Can e-mentoring take the "gender" out of mentoring?


Mentoring has been identified as a key strategy for career development and organizational advancement, and has been argued to be indispensable for women to succeed. E-mentoring has increased in popularity as a means of reducing some of the challenges associated with being mentored by men. Numerous studies conducted on formal mentoring programs have concluded that there are serious implications to consider in traditional cross-gendered mentoring schemes. A sample of six mentees and seven mentors (three female and four male) were interviewed after a year-long e-mentoring program was created to promote women to leadership roles within the Information Technology (IT) sector. The paper explores whether gender-biases encountered in traditional mentoring schemes are transcended when using an e-mentoring platform. Results from this qualitative study suggest that mentor gender still impacts the mentoring relationship even in a virtual environment. The study’s findings indicated male mentors tended to be more methodological in solving problems with their mentees, unlike female mentors who took a more indirect approach. Further, female mentors improved their mentee’s confidence through encouragement and relating to their mentee on a more personal level, a practice often avoided by their male counterparts. A summary of these findings is provided below, followed by a detailed discussion of the results and a section offering possible future research avenues to explore.
Author biographies

Brittany V. Rockwell

Author photoBrittany V. Rockwell (University of Ottawa) has been a research associate under the supervision of Dr. Leck since 2010. Holding a Bachelor of Commerce in Finance from the Telfer School of Management, she has conducted research on topics pertaining to social capital, executive-level e-mentoring, and corporate governance. She has worked alongside organizations, such as Canadian Women in Technology (CANWit) and the CIO Association of Canada (CIOCAN), to aid in the development and evaluation of programs designed to advance women to leadership roles within the IT sector. Since 2012, she has focused on various topics, such as the accessibility of social capital to executive-level advice for marginalized groups. Rockwell(at)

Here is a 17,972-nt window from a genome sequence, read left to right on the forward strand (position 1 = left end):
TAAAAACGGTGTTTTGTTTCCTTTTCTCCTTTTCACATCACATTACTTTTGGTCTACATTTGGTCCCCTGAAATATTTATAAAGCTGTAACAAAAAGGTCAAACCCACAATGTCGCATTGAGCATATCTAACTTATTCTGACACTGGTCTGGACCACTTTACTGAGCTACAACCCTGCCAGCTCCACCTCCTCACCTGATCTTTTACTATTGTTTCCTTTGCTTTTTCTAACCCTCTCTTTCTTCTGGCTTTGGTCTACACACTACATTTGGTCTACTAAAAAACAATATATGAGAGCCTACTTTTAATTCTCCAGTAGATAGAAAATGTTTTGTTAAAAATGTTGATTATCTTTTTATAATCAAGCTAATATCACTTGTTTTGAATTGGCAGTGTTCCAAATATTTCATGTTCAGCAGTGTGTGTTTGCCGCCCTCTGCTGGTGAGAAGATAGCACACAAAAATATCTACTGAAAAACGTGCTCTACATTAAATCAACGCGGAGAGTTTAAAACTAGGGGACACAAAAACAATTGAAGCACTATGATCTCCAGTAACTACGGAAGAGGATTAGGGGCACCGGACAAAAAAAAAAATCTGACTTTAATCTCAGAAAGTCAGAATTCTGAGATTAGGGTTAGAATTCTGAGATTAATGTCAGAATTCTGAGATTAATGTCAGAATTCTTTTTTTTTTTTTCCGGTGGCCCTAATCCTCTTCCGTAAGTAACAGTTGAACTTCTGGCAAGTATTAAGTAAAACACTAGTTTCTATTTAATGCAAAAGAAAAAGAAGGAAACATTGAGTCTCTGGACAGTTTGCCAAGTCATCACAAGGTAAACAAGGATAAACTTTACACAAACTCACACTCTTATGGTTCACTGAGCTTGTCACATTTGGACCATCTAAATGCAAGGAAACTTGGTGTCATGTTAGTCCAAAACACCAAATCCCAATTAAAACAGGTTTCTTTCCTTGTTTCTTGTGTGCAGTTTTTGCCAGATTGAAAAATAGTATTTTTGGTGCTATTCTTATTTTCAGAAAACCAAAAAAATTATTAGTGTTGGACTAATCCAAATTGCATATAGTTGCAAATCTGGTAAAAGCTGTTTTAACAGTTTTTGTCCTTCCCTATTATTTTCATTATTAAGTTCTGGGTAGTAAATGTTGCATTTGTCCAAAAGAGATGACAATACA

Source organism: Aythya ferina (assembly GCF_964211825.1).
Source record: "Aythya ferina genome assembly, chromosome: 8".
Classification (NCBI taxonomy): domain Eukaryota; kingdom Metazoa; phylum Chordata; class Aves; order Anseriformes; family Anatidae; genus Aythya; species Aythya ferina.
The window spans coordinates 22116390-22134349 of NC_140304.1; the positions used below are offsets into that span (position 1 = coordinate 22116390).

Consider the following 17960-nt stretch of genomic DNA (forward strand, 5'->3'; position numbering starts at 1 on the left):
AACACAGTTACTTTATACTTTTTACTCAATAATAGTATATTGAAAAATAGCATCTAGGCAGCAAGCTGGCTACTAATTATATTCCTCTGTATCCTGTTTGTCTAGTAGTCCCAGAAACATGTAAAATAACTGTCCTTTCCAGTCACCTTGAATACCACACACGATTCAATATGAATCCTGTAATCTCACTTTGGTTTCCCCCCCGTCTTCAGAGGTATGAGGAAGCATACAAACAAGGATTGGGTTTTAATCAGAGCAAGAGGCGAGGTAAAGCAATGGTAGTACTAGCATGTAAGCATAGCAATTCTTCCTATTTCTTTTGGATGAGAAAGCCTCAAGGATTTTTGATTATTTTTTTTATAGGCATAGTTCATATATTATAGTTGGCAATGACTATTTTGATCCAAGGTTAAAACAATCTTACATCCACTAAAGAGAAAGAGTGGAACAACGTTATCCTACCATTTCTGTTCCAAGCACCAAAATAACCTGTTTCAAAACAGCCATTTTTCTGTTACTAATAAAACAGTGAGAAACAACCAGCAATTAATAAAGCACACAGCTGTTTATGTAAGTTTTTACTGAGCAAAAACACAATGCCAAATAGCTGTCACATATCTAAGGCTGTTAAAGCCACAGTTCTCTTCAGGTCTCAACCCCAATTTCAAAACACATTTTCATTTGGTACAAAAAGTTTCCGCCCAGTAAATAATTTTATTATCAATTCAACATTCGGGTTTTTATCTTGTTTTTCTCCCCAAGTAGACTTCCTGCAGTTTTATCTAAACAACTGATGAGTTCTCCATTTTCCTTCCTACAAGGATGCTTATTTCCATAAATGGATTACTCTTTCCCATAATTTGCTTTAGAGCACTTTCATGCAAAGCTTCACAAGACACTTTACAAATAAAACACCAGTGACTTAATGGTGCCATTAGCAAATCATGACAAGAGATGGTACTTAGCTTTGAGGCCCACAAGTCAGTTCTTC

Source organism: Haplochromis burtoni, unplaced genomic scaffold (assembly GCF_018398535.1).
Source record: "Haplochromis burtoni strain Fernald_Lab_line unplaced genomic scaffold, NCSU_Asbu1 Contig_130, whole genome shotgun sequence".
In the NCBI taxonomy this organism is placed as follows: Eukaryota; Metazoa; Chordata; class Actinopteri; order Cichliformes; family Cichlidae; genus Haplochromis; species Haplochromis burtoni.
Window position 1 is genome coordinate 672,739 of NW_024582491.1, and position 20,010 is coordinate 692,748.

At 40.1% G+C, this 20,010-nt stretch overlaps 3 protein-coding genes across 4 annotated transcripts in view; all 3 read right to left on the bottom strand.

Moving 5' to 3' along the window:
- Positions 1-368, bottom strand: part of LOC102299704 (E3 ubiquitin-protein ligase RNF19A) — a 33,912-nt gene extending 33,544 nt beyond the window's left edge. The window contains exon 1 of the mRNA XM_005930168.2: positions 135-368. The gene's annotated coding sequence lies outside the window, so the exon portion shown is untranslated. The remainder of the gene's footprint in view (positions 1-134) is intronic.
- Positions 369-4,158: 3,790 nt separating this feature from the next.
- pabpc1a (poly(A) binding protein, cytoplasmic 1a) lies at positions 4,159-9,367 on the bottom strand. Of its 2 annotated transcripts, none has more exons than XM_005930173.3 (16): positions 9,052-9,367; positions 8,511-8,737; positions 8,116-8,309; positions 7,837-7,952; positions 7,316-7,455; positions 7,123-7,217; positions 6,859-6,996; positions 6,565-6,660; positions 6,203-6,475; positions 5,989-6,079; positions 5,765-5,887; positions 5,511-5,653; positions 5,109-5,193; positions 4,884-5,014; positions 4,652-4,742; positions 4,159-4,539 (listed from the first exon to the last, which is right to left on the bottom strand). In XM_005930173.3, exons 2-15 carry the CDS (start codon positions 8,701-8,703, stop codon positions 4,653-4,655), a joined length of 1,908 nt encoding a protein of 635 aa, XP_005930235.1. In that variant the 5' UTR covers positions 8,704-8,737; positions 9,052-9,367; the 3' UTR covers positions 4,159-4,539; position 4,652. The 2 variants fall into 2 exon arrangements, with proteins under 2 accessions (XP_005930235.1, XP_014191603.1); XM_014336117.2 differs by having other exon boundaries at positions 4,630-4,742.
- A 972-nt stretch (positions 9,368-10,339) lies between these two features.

Joanne D. Leck

Author photoDr. Joanne D. Leck, PhD. (McGill University) joined the Telfer School of Management in 2000 as a professor of human resource management and organizational behaviour. Dr. Leck obtained a B.Math from the University of Waterloo in 1980, an MBA from McGill University in 1987 and a Ph.D. from the same university in 1992. Her thesis examined the effectiveness of employment equity programs and issues related to managing diversity. Dr. Leck's earliest work was an extension of her dissertation, where she continued to research employment and pay equity. After interviewing women who broke the glass-ceiling, she became increasingly aware of another problem women face in the workplace, namely bullying and harassment. As these working conditions may dissuade women from advancing in their careers, she turned her attention to this area of research. Most recently, she has been investigating how mentoring can not only protect women from any adverse forces but also provide them with the psycho-social and career support they need to advance. Dr. Leck is currently the Principal Investigator of two SSHRC grants supporting this mentoring research. In addition to her academic experience, Dr. Leck worked for several years at Air Canada in Information Technology and has provided training in negotiation skills and managing diversity for a variety of organizations, including Canada Post, Hydro Quebec, le Cirque du Soleil and the University of Havana. E-mail: leck(at) (Corresponding author)

Catherine J. Elliott

Author photoDr. Catherine J. Elliott, Ph.D. (University of Ottawa) has focused her research on improving organizational performance in three main areas: human resources, performance management, and women's entrepreneurship. In thearea of human resources, she has conducted research on mentoring and trust, adult learning, e-mentoring, and career development. In performance management (PM), she has been involved in the Interis Research cluster, investigating PM in the federal public sector. In women's entrepreneurship, she has co-authored several academic articles about gender and entrepreneurial identity. Professor Elliott teaches Organizational Behaviour, Human Resources Management and Organization Design in the undergraduate and MBA programs. Over the last 20 years, she has also worked as a human resource manager and management consultant. As an HR manager, she worked in a variety of corporate roles, across many functions, from executive recruiting to staffing. As a consultant, she provided services to federal government clients in training and education, career development, and change management. E-mail: elliott.young(at)

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